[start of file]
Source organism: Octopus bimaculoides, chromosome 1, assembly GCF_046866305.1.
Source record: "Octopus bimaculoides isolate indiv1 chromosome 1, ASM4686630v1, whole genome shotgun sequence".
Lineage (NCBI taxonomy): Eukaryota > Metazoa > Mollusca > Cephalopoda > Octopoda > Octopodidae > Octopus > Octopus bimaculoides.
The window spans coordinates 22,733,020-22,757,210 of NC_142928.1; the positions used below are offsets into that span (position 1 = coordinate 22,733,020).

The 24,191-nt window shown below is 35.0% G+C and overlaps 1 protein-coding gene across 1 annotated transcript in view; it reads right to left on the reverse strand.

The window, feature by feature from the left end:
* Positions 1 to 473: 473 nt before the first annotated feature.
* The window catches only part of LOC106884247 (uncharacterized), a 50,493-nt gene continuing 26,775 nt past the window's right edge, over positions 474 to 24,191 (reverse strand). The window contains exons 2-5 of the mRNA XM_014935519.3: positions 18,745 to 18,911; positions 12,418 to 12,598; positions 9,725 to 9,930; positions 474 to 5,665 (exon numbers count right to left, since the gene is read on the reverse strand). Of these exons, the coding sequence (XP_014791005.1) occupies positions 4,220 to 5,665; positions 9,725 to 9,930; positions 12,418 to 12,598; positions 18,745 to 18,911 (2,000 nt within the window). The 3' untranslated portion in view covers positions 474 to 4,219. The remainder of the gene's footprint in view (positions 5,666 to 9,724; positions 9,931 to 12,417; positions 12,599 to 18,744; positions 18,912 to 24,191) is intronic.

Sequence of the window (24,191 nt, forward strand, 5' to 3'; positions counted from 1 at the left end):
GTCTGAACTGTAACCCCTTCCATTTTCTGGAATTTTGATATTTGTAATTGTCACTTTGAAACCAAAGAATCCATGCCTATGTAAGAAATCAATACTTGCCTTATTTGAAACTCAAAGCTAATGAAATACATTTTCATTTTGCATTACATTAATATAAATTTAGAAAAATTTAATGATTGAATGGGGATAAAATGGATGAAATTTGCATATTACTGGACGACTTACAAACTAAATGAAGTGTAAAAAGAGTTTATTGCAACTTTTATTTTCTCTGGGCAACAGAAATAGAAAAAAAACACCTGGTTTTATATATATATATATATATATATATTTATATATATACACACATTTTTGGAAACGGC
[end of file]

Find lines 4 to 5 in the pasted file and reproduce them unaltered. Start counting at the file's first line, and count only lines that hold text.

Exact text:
The window spans coordinates 22,733,020-22,757,210 of NC_142928.1; the positions used below are offsets into that span (position 1 = coordinate 22,733,020).

The 24,191-nt window shown below is 35.0% G+C and overlaps 1 protein-coding gene across 1 annotated transcript in view; it reads right to left on the reverse strand.